From left: members of the Alberni Valley Pride Society cut a ribbon last July on Vancouver Island; a volunteer in Alberta paints a rainbow crosswalk in Maskwacis this week; and a Fernie Secondary work party paints a rainbow crosswalk last year. (Elena Rardon/contributed/Ezra Black photos)

From left: members of the Alberni Valley Pride Society cut a ribbon last July on Vancouver Island; a volunteer in Alberta paints a rainbow crosswalk in Maskwacis this week; and a Fernie Secondary work party paints a rainbow crosswalk last year. (Elena Rardon/contributed/Ezra Black photos)

COLUMN: Miscalculating support for anti-rainbow cause

Hijacked poll shows how far some will go to show that their opinion is not in the minority

For countless people, winning must be solely a numbers game – ethics be damned.

That’s the only answer I came up with this week after our Peace Arch News weekly online poll was hijacked for the second time in as many months.

The first poll hijacked was posted on May 10, when we asked: “Should Prime Minister Justin Trudeau be elected to a second term of office in 2019?”

Turns out, campaigners on both sides wanted to show that theirs was in the majority. Two unique IP addresses – the code that shows where each vote originated from – recorded 104 votes all by themselves, and were promptly blacklisted. The final tally was 179 ‘yes’ and 440 ‘no’.

Last week’s question, however, was a bit different, which perhaps shows the evolution of cyber-campaigning.

We asked: “Do you support rainbow crosswalks to send a message of inclusiveness with our LGBT community?”

In the first days, more than 3,200 votes were tabulated – a ‘no’ majority.

However, IP search showed that in addition to the handful of addresses that recorded a combined 1,252 responses, there were hundreds more – a digit or two off – that each recorded fewer than five votes.

Now, while mostly-matching digits don’t guarantee matching sources, further search showed similar codes originated from identical tech firms. In fact, one office in Paris was responsible for hundreds and hundreds of negative responses. We received hundreds more from U.S. IP addresses, too, but for some reason many traced back to the Netherlands.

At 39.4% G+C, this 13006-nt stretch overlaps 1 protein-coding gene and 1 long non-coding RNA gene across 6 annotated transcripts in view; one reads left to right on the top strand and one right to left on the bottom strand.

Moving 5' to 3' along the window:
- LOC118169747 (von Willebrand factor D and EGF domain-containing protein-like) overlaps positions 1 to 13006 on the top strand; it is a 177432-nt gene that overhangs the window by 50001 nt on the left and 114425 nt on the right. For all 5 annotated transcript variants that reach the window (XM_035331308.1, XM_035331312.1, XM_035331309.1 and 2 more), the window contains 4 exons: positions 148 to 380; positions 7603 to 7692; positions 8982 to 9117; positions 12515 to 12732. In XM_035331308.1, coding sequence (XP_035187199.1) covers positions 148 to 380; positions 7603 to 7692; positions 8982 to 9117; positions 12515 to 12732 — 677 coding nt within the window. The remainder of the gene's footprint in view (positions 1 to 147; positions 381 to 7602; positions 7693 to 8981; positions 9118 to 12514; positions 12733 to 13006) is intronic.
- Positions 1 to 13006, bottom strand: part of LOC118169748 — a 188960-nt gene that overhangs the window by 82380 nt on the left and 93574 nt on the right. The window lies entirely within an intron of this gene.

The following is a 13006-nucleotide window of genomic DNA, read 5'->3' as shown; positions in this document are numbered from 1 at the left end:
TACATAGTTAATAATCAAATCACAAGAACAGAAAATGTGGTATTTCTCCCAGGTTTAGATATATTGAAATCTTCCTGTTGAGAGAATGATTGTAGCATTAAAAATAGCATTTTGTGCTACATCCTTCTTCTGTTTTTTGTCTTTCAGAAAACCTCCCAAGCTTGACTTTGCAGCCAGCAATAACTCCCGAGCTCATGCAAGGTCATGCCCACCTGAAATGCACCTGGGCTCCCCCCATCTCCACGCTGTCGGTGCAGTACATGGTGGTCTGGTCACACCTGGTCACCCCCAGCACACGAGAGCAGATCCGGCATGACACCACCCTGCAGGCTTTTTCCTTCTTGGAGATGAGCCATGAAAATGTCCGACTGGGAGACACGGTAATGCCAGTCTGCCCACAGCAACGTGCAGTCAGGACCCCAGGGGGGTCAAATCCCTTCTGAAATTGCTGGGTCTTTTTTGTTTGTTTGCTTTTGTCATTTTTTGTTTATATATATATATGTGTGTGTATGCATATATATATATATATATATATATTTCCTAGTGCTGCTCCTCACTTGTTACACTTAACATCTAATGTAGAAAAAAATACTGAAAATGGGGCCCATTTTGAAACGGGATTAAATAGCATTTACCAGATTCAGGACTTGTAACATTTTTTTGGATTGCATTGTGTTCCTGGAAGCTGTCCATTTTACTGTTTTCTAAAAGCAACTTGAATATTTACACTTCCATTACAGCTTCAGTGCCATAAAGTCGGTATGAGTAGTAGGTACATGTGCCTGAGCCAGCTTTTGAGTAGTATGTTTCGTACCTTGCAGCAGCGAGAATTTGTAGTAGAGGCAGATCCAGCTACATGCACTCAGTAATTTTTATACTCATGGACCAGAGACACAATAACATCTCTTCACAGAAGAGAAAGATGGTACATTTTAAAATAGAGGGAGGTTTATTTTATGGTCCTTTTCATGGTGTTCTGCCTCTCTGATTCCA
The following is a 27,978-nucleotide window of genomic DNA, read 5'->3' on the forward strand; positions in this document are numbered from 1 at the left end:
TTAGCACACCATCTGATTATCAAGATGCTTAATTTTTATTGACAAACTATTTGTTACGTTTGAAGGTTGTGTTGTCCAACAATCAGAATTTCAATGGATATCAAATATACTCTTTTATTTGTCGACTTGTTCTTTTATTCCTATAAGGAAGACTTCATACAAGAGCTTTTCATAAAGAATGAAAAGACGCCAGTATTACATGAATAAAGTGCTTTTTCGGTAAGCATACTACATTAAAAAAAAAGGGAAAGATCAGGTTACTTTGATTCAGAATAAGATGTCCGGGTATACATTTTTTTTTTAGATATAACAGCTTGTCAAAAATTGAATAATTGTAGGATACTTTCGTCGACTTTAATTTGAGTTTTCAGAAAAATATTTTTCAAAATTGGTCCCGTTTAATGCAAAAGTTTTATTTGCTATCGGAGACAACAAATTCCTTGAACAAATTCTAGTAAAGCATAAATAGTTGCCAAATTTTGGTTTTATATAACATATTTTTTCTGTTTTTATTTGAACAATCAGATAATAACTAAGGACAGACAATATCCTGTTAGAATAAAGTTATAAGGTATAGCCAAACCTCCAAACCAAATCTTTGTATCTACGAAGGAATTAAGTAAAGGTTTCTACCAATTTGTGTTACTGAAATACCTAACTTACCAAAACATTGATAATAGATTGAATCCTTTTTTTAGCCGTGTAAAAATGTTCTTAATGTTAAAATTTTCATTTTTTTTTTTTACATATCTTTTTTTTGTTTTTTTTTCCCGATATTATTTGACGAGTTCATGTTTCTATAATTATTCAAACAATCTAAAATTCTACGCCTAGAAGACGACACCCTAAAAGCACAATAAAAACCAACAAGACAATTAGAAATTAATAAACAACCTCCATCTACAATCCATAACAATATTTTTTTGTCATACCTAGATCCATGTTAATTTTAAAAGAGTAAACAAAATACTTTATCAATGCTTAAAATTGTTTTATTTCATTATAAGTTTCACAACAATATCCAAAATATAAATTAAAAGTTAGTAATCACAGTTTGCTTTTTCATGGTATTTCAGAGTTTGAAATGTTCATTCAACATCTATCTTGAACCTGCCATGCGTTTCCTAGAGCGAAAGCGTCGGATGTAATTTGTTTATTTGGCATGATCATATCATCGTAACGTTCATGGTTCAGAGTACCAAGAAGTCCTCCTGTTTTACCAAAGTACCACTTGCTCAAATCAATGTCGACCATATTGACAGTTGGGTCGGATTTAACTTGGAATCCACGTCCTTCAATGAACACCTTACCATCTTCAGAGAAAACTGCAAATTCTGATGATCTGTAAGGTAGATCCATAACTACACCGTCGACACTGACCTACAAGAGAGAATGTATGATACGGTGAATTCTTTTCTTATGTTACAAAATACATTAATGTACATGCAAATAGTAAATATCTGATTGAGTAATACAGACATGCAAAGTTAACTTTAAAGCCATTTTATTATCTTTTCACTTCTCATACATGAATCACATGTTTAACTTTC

Thus, we were left with the impossibly time-consuming task of eliminating bogus responses one at a time, or otherwise doing our level best to have our published numbers indicate real people’s response.

Truth be told, today’s posted results show that 1,482 respondents support rainbow crosswalks and 611 do not, but they include responses from Cayman Islands, Croatia, Germany, Hong Kong, India, Ireland, Italy, Japan, Mexico, Netherlands, New Zealand, Norway, South Africa, Thailand and the U.K. – each with one or two votes – plus a whopping 11 from Australia.

Oddly, remaining U.S.-listed responses tally in at 88 yes and 166 no; French responses, 2 yes and 90 no.

Most noteworthy, I would think, is that Canadian IP addresses recorded 1,321 in support and 321 not.

What does this all mean? Well, I am hopeful readers understand such polls are not scientific. There is no accurate-plus-or-minus-three-per-cent-19-times-out-of-20. These polls are for entertainment purposes only.

Our intent is to address issues that inspire respondents to really think about the questions and their answers. We don’t know if results represent a portion of our community, only that they typically represent a portion of readers with interest in a given topic and access to an Internet connection.

Now, I don’t know if even that is true anymore, thanks to global ‘web optimization’ companies who no doubt also use their skills to influence – and perhaps buy – major elections.

As to why someone would want to squander their time, money and own ethics to hijack a minor poll on rainbow crosswalks in Smalltown, B.C., perhaps that’s simply one more question to really think about.

Lance Peverley is the editor of Peace Arch News.

 

COLUMN: Miscalculating support for anti-rainbow cause